Boyfriend of Freeman’s granddaughter killed to release her demons

The boyfriend of Morgan Freeman’s step-granddaughter was delusional during the 2015 stabbing frenzy that killed her and thought he was freeing her from “demons,” a defense expert testified Monday.

Lamar Davenport “suffered delusions he was releasing demons from [E’dena Hines’] body,” Jeremy Colley said at the accused killer’s trial in Manhattan Supreme Court.

He said that was “evidence that he lacked substantial capacity to appreciate the nature and cons of his conduct and appreciate the wrongfulness.”

“I don’t think he appreciated the reality that he was inflicting wounds that could lead to her death,” he told Davenport lawyer Beth Unger.

Freeman’s slain step-granddaughter hinted at ‘grandpa feelings’

Colley was called as a witness at Davenport’s bench trial to support the defense claim that he should be found not responsible by reason of mental disease or defect because of a PCP-induced psychosis.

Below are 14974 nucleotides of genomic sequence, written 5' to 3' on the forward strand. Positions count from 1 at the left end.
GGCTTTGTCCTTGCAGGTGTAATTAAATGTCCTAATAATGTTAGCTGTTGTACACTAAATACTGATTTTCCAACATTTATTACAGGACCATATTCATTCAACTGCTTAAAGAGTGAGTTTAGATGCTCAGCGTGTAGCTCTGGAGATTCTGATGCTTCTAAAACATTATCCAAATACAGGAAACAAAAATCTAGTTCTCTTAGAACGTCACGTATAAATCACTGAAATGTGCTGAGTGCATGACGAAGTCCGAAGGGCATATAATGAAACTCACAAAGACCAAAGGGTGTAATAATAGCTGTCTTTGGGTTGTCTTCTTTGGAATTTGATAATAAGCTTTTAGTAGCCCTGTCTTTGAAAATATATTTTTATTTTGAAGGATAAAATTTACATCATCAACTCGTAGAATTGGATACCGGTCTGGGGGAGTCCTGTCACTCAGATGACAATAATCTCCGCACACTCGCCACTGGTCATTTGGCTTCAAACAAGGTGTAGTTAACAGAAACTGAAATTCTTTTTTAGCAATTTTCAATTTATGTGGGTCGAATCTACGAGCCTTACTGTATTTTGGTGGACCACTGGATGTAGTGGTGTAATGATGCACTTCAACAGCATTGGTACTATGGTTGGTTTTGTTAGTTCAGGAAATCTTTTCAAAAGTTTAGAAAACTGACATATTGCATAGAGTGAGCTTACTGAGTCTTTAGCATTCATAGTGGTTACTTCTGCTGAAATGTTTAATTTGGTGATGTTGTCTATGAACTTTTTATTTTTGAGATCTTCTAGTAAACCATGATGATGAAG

Colley dismissed the idea that Davenport, 33, killed out of jealousy or rage toward Hines, despite a rocky decade-long relationship.

His rantings at the time of the stabbing, which took place in front of their W. 162nd St. building in Washington Heights, had to do with helping Hines.

Morgan Freeman and his step-granddaughter E'dena Hines, who was stabbed to death.

Morgan Freeman and his step-granddaughter E’dena Hines, who was stabbed to death.

(Evan Agostini/AP)

“His releasing demons had absolutely nothing to do with their prior tension in their relationship … The theme of his delusions were about redemption — not about killing, not about murder,” Colley said.

On cross-examination, prosecutor Christopher Prevost suggested the doctor ignored evidence that previous fights between the couple turned violent.

Prevost pointed to a journal entry written by Davenport prior to Hines’ death in which he described killing with a knife.

Prosecutors have argued Davenport intended to kill his partner and that he is legally responsible for the heinous act after voluntarily taking the hallucinogenic drug, which he had previous bad reactions to.

Davenport faces a maximum of 25 years to life if convicted. If he’s found not responsible, further proceedings will determine a treatment plan.


Send a Letter to the Editor

Join the Conversation:

Source: Ny Daily News

Leave a Reply